Tina Frundt, Founder and Executive Director of Courtney’s House recently took time out of her busy schedule to talk with CJJ’s Senior Policy Associate, Naomi Smoot, about her work and her recent appointment to the United States Advisory Council on Human Trafficking.
Every day, it seems, criminal justice reform is in the news, and America finally seems to be taking the mass incarceration crisis seriously. Yet this focus has not extended to the progress made, and problems still faced, by young people caught up in the justice system. Although we are sending fewer young people to juvenile detention facilities, black youth are now even more likely to be locked up than their white peers, according to research collected by the Marshall Project. Unfortunately, this mixed record of progress holds true for our juvenile justice system generally; we've made a lot of progress in the way our justice system treats young people, and yet we still have so far to go.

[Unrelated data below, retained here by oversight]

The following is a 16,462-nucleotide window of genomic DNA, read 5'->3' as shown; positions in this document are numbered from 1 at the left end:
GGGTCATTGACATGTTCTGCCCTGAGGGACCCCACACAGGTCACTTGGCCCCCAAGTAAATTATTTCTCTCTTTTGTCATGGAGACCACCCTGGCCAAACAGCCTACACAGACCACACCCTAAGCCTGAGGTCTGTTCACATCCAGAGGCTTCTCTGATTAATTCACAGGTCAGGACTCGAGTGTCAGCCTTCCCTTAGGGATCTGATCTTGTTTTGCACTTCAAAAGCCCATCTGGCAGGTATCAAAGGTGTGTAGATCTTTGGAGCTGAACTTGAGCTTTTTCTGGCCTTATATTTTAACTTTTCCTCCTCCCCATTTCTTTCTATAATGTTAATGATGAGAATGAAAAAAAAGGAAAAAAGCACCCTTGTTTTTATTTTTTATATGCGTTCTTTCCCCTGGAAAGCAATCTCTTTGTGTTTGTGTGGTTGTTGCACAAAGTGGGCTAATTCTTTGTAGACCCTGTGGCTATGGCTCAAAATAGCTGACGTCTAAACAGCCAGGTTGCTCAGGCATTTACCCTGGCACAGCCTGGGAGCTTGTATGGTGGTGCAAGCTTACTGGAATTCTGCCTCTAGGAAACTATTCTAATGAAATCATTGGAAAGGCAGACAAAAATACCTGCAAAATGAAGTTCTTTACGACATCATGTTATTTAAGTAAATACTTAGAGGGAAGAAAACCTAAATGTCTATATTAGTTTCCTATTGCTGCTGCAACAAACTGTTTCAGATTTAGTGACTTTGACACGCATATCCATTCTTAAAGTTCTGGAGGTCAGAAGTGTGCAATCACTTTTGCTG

The Coalition for Juvenile Justice (CJJ) envisions a nation where fewer children are at risk of delinquency; and if they are at risk or involved with the justice system, they and their families receive every possible opportunity to live safe, healthy and fulfilling lives.